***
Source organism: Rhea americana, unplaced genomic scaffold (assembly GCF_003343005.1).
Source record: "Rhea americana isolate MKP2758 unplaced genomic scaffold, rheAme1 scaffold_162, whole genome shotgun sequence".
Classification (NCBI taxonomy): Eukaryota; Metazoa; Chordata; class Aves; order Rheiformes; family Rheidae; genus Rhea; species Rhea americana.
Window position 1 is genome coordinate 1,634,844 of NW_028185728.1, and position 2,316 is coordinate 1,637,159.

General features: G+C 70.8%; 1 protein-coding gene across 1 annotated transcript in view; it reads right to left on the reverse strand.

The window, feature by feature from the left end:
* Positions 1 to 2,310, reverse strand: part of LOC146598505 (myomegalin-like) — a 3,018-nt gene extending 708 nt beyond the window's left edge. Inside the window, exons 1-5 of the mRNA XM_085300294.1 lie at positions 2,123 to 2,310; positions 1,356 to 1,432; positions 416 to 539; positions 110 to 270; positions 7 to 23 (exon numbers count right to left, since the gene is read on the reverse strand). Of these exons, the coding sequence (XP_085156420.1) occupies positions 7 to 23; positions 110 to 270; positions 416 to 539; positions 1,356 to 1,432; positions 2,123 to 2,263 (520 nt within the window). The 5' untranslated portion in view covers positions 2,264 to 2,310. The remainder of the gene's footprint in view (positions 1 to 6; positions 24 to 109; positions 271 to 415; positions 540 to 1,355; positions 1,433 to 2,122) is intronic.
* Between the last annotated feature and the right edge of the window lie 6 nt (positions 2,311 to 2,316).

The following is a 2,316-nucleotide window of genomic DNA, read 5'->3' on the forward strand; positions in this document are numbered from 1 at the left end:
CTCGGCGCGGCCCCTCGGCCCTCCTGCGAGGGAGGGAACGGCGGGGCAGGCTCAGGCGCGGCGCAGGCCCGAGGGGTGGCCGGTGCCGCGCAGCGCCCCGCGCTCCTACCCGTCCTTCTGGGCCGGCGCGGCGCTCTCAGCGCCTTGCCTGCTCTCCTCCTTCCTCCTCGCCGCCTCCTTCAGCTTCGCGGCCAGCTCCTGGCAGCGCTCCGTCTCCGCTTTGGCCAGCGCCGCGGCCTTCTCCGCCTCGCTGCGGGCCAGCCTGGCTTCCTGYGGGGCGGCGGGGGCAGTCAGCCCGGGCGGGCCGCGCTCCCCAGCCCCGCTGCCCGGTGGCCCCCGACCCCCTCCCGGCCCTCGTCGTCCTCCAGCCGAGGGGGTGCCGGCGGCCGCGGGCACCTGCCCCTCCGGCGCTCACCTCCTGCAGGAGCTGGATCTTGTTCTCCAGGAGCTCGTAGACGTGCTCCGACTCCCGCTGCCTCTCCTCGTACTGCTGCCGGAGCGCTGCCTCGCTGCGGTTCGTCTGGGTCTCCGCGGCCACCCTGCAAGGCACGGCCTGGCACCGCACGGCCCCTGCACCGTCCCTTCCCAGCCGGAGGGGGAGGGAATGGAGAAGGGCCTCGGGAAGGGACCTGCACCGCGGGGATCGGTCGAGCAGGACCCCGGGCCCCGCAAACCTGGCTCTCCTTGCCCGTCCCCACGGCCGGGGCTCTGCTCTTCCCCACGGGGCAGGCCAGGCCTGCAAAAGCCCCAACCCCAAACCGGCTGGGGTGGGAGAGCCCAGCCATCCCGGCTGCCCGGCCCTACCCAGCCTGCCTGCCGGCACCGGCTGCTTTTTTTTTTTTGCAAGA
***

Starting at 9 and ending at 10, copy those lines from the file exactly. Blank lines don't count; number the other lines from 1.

The following is a 2,316-nucleotide window of genomic DNA, read 5'->3' on the forward strand; positions in this document are numbered from 1 at the left end:
CTCGGCGCGGCCCCTCGGCCCTCCTGCGAGGGAGGGAACGGCGGGGCAGGCTCAGGCGCGGCGCAGGCCCGAGGGGTGGCCGGTGCCGCGCAGCGCCCCGCGCTCCTACCCGTCCTTCTGGGCCGGCGCGGCGCTCTCAGCGCCTTGCCTGCTCTCCTCCTTCCTCCTCGCCGCCTCCTTCAGCTTCGCGGCCAGCTCCTGGCAGCGCTCCGTCTCCGCTTTGGCCAGCGCCGCGGCCTTCTCCGCCTCGCTGCGGGCCAGCCTGGCTTCCTGYGGGGCGGCGGGGGCAGTCAGCCCGGGCGGGCCGCGCTCCCCAGCCCCGCTGCCCGGTGGCCCCCGACCCCCTCCCGGCCCTCGTCGTCCTCCAGCCGAGGGGGTGCCGGCGGCCGCGGGCACCTGCCCCTCCGGCGCTCACCTCCTGCAGGAGCTGGATCTTGTTCTCCAGGAGCTCGTAGACGTGCTCCGACTCCCGCTGCCTCTCCTCGTACTGCTGCCGGAGCGCTGCCTCGCTGCGGTTCGTCTGGGTCTCCGCGGCCACCCTGCAAGGCACGGCCTGGCACCGCACGGCCCCTGCACCGTCCCTTCCCAGCCGGAGGGGGAGGGAATGGAGAAGGGCCTCGGGAAGGGACCTGCACCGCGGGGATCGGTCGAGCAGGACCCCGGGCCCCGCAAACCTGGCTCTCCTTGCCCGTCCCCACGGCCGGGGCTCTGCTCTTCCCCACGGGGCAGGCCAGGCCTGCAAAAGCCCCAACCCCAAACCGGCTGGGGTGGGAGAGCCCAGCCATCCCGGCTGCCCGGCCCTACCCAGCCTGCCTGCCGGCACCGGCTGCTTTTTTTTTTTTGCAAGA